Ane pas râter, elle est visible jusqu’au 16 septembre prochain !
StudioKCA from Brooklyn has made a new sculpture of a huge Whale with plastic from the ocean in Bruges, in Belgium. Through this skyscraper exhibited until the 16th of September 2018, the firm wanted to bring awareness about ocean pollution.
The ocean is the link between all beings on this blue planet. It allows to breathe, to eat, to live… As citizens of the earth, we have to take care of it. It’s unbelievable to think that parts of the ocean are full of plastic from cities all over the world. In fact, in the middle of the Pacific between LA and Hawaii, an amount of plastic called the seventh continent was discovered in 1997 by Charles Moore.
To face this problem, a New York architecture and design firm has decided to create a project that would raise awareness. StudioKCA, based in Brooklyn, is a group of architects, builders, designers, engineers and artists created in 2013 and led by Jason Klimoski and Lesley Chang. Jason Klimoski explains that « The goal of the firm is to lead environmental projects that make sense and send a message to the world .» For instance, in 2014, StudioKCA realised a cloud made up of 53,780 used plastic bottles in Governor’s Island NYC. This structure represented the number of bottles thrown away by citizens in NYC in just 1 hour. Visitors could go inside it to see how bottles can be recycled and used as a piece of art.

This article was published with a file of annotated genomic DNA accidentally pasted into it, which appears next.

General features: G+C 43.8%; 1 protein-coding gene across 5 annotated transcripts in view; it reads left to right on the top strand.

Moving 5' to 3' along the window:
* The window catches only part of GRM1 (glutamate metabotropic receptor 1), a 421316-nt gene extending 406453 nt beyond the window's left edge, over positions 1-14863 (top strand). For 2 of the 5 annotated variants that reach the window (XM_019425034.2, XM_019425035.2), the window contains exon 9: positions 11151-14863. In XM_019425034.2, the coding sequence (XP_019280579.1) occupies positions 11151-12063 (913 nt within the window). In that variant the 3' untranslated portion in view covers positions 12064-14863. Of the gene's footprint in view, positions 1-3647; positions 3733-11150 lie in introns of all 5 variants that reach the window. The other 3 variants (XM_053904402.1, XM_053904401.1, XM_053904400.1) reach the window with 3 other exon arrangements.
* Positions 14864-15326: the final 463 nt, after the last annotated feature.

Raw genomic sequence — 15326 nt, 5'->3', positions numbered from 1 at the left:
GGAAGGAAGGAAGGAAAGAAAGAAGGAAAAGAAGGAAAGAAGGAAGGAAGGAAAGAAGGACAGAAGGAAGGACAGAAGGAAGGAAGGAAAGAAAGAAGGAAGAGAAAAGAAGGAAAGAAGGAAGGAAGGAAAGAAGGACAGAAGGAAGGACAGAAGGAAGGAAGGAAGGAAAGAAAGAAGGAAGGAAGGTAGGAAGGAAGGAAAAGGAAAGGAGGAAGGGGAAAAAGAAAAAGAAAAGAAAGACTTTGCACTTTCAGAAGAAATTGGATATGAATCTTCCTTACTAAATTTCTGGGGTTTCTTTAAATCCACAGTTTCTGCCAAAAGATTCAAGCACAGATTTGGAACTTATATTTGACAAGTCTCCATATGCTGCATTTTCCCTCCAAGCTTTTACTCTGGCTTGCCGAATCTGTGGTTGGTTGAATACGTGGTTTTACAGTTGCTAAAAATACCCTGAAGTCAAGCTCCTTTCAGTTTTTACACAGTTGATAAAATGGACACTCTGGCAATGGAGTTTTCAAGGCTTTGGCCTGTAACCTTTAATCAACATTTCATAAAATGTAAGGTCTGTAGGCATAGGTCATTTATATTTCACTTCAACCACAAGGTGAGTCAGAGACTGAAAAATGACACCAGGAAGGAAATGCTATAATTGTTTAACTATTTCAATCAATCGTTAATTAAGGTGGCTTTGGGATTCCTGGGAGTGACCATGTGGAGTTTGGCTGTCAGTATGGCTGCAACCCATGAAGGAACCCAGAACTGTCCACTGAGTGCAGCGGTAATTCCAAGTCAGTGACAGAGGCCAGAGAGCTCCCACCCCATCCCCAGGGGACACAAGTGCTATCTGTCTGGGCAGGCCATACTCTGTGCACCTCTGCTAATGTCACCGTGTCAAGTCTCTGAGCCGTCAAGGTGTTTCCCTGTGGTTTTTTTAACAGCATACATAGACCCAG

In 2018, the City of Bruges chose StudioKCA to create a new piece for the Triennal: a huge whale of twelve meters, made up of five tonnes of plastic from the Pacific. The leader explained that « It took six months to collect the plastic and the same time to fit it together ». To clean up beaches and collect plastic, StudioKCA worked with the NOG: Hawaii wildlife foundation. The weight of the whale is just a minute part of the amount of plastic in the world. So far, 150 tonnes of plastic waste has been counted worldwide.
Through this skyscraper, the company wanted to make a difference and make people conscious of the level of plastic consumption. As concluded by Jason Klimoski: « We all share the ocean, we use it for various reasons, it connects people from the world (..) If we don’t try to make a change, who is going to make it? The generation before us tried to do it, so we have to make an effort for the next generation. »
Check out the video: https://vimeo.com/269683136
About the author: Juliette Henry lives in France and will begin anthropology studies at La Sorbonne in Paris this year. She is part of CliMates and 4sea and works as a volunteer by writing articles. She loves the environment and wants to be a future spokesman of nature.